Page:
Ranking the 7 best wide receivers in the 2024 NFL draft

Hunter Haas
The 2024 NFL features multiple franchise-altering wide receivers. But how do they stack up against one another?

The 2024 NFL Draft begins on April 25 in Detroit, Michigan. However, anticipation is already building toward the fresh batch of prospects as fans hotly debate the best players at each position.

Wide receiver is amongst the most popular positions in the NFL, with the rise of fantasy football playing a crucial role in this boon. Superstars like Tyreek Hill and Justin Jefferson transform the entire offense they are a part of.

The league also shifts more to a pass-happy approach with each ensuing season. Three wide receiver sets have become commonplace in the league, making the importance of having several starting-caliber pass catchers even more paramount.

In recent years, Garrett Wilson and Puka Nacua have burst onto the scene immediately as rookies. Wilson won Offensive Rookie of the Year in 2022, while Nacau narrowly finished as a runner-up to C.J. Stroud this past season.

Marvin Harrison Jr. headlines 2024 NFL Draft WR rankings

With the uptick in passing attacks, teams are always looking to add more pieces to the puzzle at the draft. Lucky for NFL franchises, the 2024 wide receiver class is loaded. These are the seven wideouts with a first-round grade.

WR1: Marvin Harrison Jr. (Ohio State)

Harrison Jr., the son of Hall of Famer Marvin Harrison, mirrors his father in many ways. The Buckeye standout boasts the same stellar route running and vice-grip-like hands.

Where MHJ separates himself is his size. He’s listed as four inches taller and a whopping 25 pounds heavier. He uses this picturesque frame to dominate at the catch point.

Harrison Jr. is touted as a “generational” prospect at wide receiver, which is an overused phrase, but it works here. He should be the first pass catcher off the board in April.

WR2: Rome Odunze (Washington)

The next two wide receivers share identical grades, but Odunze’s size is the tiebreaker in these rankings. The Washington star features the best release package in the class while showing unprecedented body control on tape.

Rome Odunze is the prototypical size for a number-one receiver in the NFL. He is expected to be taken in the top 10 picks at the 2024 NFL Draft.

WR3: Malik Nabers (LSU)

Malik Nabers is the most explosive pass catcher in the class. He is a threat to take any catch to the end zone, thanks to his blazing speed and otherworldly ability to accelerate from 0 to 60 in an instant.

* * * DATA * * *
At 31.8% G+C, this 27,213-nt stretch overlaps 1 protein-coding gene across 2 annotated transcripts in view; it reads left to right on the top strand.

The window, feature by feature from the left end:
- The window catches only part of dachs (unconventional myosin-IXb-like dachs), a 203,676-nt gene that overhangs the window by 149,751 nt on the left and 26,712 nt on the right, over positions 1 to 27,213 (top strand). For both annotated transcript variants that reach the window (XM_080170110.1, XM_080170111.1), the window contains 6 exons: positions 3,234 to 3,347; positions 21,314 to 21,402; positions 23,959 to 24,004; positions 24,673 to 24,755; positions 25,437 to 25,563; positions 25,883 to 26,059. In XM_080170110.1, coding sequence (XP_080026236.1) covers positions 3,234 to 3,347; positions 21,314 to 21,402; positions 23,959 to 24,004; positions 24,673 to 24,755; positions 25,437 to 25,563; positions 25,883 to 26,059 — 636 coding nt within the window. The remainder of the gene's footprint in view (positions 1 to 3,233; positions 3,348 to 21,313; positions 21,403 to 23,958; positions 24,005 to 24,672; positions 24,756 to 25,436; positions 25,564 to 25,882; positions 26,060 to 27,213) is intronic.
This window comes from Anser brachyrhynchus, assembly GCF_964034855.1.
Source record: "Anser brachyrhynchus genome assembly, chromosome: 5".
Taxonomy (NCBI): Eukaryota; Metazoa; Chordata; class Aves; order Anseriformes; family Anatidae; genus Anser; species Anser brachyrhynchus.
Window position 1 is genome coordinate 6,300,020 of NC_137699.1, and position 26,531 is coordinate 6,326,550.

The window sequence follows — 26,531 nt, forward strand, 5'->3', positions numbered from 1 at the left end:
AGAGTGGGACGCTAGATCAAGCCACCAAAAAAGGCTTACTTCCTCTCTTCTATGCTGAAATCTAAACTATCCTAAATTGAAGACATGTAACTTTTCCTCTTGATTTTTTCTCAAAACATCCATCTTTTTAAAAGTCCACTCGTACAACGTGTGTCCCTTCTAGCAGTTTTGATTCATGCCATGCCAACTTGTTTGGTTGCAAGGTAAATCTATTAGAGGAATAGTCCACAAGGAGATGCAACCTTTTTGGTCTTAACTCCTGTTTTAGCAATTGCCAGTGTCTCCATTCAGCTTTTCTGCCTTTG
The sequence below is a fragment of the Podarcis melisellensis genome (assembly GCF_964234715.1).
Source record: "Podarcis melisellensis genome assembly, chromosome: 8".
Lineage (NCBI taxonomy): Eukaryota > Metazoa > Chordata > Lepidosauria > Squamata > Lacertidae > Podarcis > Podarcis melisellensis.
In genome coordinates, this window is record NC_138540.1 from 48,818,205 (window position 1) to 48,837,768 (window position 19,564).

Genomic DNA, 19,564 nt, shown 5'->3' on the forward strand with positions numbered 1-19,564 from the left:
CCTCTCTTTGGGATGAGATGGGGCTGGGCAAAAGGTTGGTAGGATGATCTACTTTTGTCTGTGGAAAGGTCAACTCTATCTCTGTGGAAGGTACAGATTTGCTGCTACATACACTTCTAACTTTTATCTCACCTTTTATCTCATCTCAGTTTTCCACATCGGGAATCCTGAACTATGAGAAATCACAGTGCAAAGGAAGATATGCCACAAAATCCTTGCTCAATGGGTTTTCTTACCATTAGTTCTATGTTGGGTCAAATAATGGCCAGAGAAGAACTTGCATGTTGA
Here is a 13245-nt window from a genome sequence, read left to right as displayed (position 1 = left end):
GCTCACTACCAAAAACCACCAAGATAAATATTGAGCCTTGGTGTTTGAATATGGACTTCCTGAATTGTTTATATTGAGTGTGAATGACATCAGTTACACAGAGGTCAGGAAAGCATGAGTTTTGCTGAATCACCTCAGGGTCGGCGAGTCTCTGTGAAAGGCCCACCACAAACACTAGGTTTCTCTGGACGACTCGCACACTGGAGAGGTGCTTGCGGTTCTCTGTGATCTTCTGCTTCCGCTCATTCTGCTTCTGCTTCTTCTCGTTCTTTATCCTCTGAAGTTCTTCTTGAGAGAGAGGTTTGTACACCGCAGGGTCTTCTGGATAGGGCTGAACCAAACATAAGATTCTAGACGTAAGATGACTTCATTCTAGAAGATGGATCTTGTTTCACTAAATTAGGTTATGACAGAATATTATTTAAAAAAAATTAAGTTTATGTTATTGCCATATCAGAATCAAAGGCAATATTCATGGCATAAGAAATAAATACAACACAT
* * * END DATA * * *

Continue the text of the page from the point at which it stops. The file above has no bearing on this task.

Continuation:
The LSU product is a phenomenal ball tracker downfield with the competitiveness to fight for jump balls. He shouldn’t wait long to hear his name called at the 2024 NFL Draft.

WR4: Brian Thomas Jr. (LSU)

Nabers’ teammate, Brian Thomas Jr., is an exciting prospect in his own right. Thomas Jr. is 6’4” and weighs north of 200 pounds while also boasting the most strength in this wide receiver class.

Thomas Jr. thrives in contested catch situations, as his hands become magnets to secure anything thrown his way. The talented wideout is a bonafide first-round prospect and should come off the board inside the top 20.

WR5: Malachi Corley (Western Kentucky)

Malachi Corley is rising up NFL Draft boards as scouts become more familiar with his game. He owns a stocky, compact frame, which allows him to turn into a running back after the catch.

Corley’s contact balance is exceptional, leading to several broken tackles on tape. The Hilltopper star has ample speed, along with an underrated route tree.

Former NFL wide receiver Steve Smith Sr. has labeled Corley his favorite sleeper. He checks in as a top-five wide receiver in these rankings, well ahead of his rating on the consensus big board.

WR6: Keon Coleman (Florida State)

Keon Coleman opened the college football season with considerable hype. The Florida State superstar is another big-bodied wide receiver capable of winning 50-50 passes downfield.

Coleman is also a gifted runner, with an absurd top gear, leaving defenders in his dust. The former Seminole cannot consistently separate, slightly pushing him down in these rankings.

Still, Coleman should be a hot commodity at the end of the first round. His skillset matches what teams look for in a WR1.

WR7: Troy Franklin (Oregon)

A stacked wide receiver class pushes a few first-round-caliber prospects down the list. Troy Franklin fits that billing, as the Oregon product witnessed a breakout in 2023.

Franklin is difficult to corral off the line of scrimmage, and his deep-ball tracking and reliable hands make him a worthwhile option at the end of round one. If he puts on weight, the sky is the limit.

About The Author

Hunter Haas is the Senior Sports Writer at Dexerto. Over the last two years he has worked as a writer and editor for FanSided at NFLMocks. He also served as an editor at The Raider Ramble and The Blue Stable, two independent NFL sites. Hunter loves the NFL, MLB, NBA, and UFC. You can email him here: hunter.haas@dexerto.com